Bimodal LIPs: Bryan (2002) and Bryan & Ernst (2006) claim that no LIP having both substantial mafic and silicic components (>10% in both cases) is known. I would like to draw attention to the already-reported Dongargarh Group, a palaeoproterozoic LIP in central India, where about 8-10 km of preserved volcanic sequence comprises sub-equal proportions of both silicic (high temperature rhyolites and high Si rhyolites) and mafic volcanic rocks (high Mg basalts and tholeiites) (Sensarma, 2005; Sensarma et al., 2004). There is no reason why many such occurrences should not be discovered in future. Therefore, in my view, Hetu’s suggestion for a bimodal rhyolite-basalt province deserves consideration and retention, besides having separate slots for mafic LIPs and SLIPs. It is conceivable that silicic LIPs may make important contributions to understanding mafic LIPs (Bryan (12/03/06)) and vice-versa.


11th April, 2006, Vic Camp
I applaud Hetu Sheth's initiative to revise the LIP classification with more useable and more meaningful terms.  I do have a concern, however, in the proposal to lump continental flood basalts, oceanic basalt plateaus, and oceanic seamount chains into a single category (LBPs, for Large Basaltic Provinces).  As touched on by earlier contributors, the hallmark of CFBs is the eruption of extraordinary volumes of basalt over extraordinarily short periods of time, in contrast to oceanic seamount chains which have erupted smaller volumes over very long time intervals.  Independent of size or genesis, I believe that the unusually large magma-supply rates for CFBs, and some (but not all) oceanic plateaus, should take precedence in their classification.  I would cast my vote for a separate category for the CFBs.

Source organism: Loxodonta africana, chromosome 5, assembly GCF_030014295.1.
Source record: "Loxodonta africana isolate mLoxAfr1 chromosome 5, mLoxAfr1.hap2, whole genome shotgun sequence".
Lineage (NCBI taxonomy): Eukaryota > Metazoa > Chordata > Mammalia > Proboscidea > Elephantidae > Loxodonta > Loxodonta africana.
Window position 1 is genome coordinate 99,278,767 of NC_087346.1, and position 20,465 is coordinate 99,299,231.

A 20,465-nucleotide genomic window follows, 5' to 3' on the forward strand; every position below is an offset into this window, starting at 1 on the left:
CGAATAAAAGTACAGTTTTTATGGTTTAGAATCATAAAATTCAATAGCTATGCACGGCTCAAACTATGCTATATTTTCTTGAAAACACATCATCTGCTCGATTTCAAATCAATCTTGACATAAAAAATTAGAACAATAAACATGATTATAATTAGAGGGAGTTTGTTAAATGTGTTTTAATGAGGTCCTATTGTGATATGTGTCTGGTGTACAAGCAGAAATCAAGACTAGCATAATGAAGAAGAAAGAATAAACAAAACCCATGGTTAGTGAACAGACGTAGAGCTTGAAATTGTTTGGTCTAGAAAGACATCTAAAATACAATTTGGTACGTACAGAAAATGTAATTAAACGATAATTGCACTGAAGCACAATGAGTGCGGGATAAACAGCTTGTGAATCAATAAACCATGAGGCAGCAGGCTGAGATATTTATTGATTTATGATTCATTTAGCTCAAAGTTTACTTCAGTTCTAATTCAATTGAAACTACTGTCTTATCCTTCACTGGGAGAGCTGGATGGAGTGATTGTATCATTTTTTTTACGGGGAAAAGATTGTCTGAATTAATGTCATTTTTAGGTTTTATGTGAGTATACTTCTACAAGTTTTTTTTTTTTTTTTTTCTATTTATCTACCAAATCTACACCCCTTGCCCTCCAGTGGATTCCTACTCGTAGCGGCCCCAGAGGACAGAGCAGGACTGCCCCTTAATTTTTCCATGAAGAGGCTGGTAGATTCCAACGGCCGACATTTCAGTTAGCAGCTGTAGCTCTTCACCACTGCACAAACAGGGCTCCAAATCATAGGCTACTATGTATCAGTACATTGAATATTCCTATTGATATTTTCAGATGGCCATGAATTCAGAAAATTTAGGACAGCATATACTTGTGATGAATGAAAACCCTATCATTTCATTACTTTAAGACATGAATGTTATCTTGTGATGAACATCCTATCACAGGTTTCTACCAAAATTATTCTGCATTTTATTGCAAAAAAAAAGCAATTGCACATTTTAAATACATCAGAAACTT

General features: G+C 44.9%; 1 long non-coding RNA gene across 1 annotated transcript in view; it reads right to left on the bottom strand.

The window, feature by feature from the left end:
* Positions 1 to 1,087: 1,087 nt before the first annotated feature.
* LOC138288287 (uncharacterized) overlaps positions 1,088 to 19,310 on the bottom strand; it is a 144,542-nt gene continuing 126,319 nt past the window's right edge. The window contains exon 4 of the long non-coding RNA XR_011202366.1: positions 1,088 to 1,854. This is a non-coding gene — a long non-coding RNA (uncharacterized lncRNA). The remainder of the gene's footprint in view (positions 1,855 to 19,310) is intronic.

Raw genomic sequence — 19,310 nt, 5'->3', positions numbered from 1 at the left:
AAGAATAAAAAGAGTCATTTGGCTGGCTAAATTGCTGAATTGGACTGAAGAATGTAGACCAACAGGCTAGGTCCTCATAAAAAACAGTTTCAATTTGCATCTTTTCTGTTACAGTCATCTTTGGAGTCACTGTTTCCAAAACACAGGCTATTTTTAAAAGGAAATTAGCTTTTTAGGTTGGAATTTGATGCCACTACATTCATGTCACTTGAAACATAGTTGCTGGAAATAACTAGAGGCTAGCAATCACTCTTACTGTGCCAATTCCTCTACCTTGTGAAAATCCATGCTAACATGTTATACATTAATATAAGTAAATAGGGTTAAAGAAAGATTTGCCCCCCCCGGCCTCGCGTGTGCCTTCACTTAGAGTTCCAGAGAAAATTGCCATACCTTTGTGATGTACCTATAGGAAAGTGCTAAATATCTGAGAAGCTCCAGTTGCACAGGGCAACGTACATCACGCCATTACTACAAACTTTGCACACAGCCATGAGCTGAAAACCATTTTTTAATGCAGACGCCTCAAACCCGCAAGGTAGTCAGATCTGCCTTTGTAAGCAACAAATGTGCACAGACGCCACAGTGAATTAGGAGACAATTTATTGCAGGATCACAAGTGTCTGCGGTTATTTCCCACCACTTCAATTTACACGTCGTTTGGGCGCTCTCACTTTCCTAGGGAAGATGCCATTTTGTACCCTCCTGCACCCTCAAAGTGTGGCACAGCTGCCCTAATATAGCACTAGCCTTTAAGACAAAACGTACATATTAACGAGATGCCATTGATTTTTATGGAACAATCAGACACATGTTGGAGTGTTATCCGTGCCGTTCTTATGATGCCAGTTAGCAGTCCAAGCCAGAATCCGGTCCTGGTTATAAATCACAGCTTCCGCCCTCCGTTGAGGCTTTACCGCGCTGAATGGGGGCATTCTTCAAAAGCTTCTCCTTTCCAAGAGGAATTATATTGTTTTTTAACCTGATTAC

On the subject of LIP sizes, I would like to point out a minor mistake in Sheth's webpage concerning the size of the Columbia River Basalts.  The oft-quoted area of 164,000 km2 for the CRBs has been revised upward to ~215,000 km2, with a revised volume of ~234,000 km3, based on recent mapping and the incorporation of the Oregon Steens basalts into the CRB stratigraphy (Camp et al., 2003; Camp & Ross, 2004, Hooper et al., accepted).  The CRBs may still be the smallest of the continental flood basalts, but now they are just a bit closer in size to their larger cousins!



I would like to comment on the volume of the Siberian Traps. This matter has arisen from my current work on a P4 chapter and is also related to the following remark by Richard Ernst ‘we are really at early days in understanding the size of LIP – even the youngest ones: The Siberian traps nearly doubled in known size a few years ago, from about 2.6 million km3 to >3.9 million km3 with the dating of basalts under the West Siberian Basin (Reichow & Saunders and others …

First, note that km3 should be km2.

Second, it is not true that the size of the Siberian traps has been doubled by recent work. The volcanic rocks in the West Siberian Basin were recognized as a part of the Siberian traps long ago. For example, Fedorenko et al. (1996) write: ‘Milanovsky (1976) concluded that the original extent of the Siberian traps was ~4 x 106 km2 and that their volume exceeded 2 x 106 km3. We believe that even this volume may be underestimated …’. This is already the same as the ‘doubled’ values but described as underestimates!

Masaitis (1983) estimated the original extent of Siberian Traps to be about 7 x 106 km2 and the volume as much as 4 x 106 km3. Therefore, the ‘doubled ... a few years ago’ value is only a half that already suggested by Russian geologists in the 1980s. A new value currently circulating in Russian geological literature is 16 x 106 km3; 7 times the ‘doubled’ value (see ref. 22 to Dobretsov in Vasil’ev et al., 2000). This value includes traps from the Siberian platform, and buried traps from the West Siberian Basin, Kara and Barents undersea basins.